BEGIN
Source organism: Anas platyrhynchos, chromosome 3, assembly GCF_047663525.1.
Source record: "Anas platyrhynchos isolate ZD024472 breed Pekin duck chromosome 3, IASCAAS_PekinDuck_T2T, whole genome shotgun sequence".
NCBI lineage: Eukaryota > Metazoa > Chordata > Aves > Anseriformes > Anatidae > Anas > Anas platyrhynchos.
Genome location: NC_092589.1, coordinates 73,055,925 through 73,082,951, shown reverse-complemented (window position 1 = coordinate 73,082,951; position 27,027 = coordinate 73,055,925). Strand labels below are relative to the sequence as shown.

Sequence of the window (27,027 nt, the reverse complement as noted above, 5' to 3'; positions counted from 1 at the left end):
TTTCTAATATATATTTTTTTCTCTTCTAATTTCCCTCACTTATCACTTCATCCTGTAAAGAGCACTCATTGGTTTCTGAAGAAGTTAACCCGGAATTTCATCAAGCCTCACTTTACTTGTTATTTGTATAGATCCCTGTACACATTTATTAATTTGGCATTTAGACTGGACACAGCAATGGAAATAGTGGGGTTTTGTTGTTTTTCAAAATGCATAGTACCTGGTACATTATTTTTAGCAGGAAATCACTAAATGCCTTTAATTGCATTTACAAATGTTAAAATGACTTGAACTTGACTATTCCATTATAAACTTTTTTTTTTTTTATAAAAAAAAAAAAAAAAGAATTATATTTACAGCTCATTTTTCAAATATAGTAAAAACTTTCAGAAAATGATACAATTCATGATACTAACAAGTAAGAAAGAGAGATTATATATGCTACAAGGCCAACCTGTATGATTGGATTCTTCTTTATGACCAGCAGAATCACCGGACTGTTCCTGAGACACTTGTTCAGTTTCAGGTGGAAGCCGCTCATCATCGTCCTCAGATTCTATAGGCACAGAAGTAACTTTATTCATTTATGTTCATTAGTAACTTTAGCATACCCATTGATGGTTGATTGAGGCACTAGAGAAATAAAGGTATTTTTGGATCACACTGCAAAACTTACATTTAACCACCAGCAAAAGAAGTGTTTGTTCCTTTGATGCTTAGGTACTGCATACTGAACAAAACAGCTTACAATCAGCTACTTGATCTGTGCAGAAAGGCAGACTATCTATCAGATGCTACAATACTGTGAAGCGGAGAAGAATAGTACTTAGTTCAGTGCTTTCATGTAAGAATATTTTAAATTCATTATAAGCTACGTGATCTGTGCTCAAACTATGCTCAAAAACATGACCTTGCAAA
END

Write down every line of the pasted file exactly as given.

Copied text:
Source organism: Anas platyrhynchos, chromosome 3, assembly GCF_047663525.1.
Source record: "Anas platyrhynchos isolate ZD024472 breed Pekin duck chromosome 3, IASCAAS_PekinDuck_T2T, whole genome shotgun sequence".
NCBI lineage: Eukaryota > Metazoa > Chordata > Aves > Anseriformes > Anatidae > Anas > Anas platyrhynchos.
Genome location: NC_092589.1, coordinates 73,055,925 through 73,082,951, shown reverse-complemented (window position 1 = coordinate 73,082,951; position 27,027 = coordinate 73,055,925). Strand labels below are relative to the sequence as shown.

Sequence of the window (27,027 nt, the reverse complement as noted above, 5' to 3'; positions counted from 1 at the left end):
TTTCTAATATATATTTTTTTCTCTTCTAATTTCCCTCACTTATCACTTCATCCTGTAAAGAGCACTCATTGGTTTCTGAAGAAGTTAACCCGGAATTTCATCAAGCCTCACTTTACTTGTTATTTGTATAGATCCCTGTACACATTTATTAATTTGGCATTTAGACTGGACACAGCAATGGAAATAGTGGGGTTTTGTTGTTTTTCAAAATGCATAGTACCTGGTACATTATTTTTAGCAGGAAATCACTAAATGCCTTTAATTGCATTTACAAATGTTAAAATGACTTGAACTTGACTATTCCATTATAAACTTTTTTTTTTTTTATAAAAAAAAAAAAAAAAGAATTATATTTACAGCTCATTTTTCAAATATAGTAAAAACTTTCAGAAAATGATACAATTCATGATACTAACAAGTAAGAAAGAGAGATTATATATGCTACAAGGCCAACCTGTATGATTGGATTCTTCTTTATGACCAGCAGAATCACCGGACTGTTCCTGAGACACTTGTTCAGTTTCAGGTGGAAGCCGCTCATCATCGTCCTCAGATTCTATAGGCACAGAAGTAACTTTATTCATTTATGTTCATTAGTAACTTTAGCATACCCATTGATGGTTGATTGAGGCACTAGAGAAATAAAGGTATTTTTGGATCACACTGCAAAACTTACATTTAACCACCAGCAAAAGAAGTGTTTGTTCCTTTGATGCTTAGGTACTGCATACTGAACAAAACAGCTTACAATCAGCTACTTGATCTGTGCAGAAAGGCAGACTATCTATCAGATGCTACAATACTGTGAAGCGGAGAAGAATAGTACTTAGTTCAGTGCTTTCATGTAAGAATATTTTAAATTCATTATAAGCTACGTGATCTGTGCTCAAACTATGCTCAAAAACATGACCTTGCAAA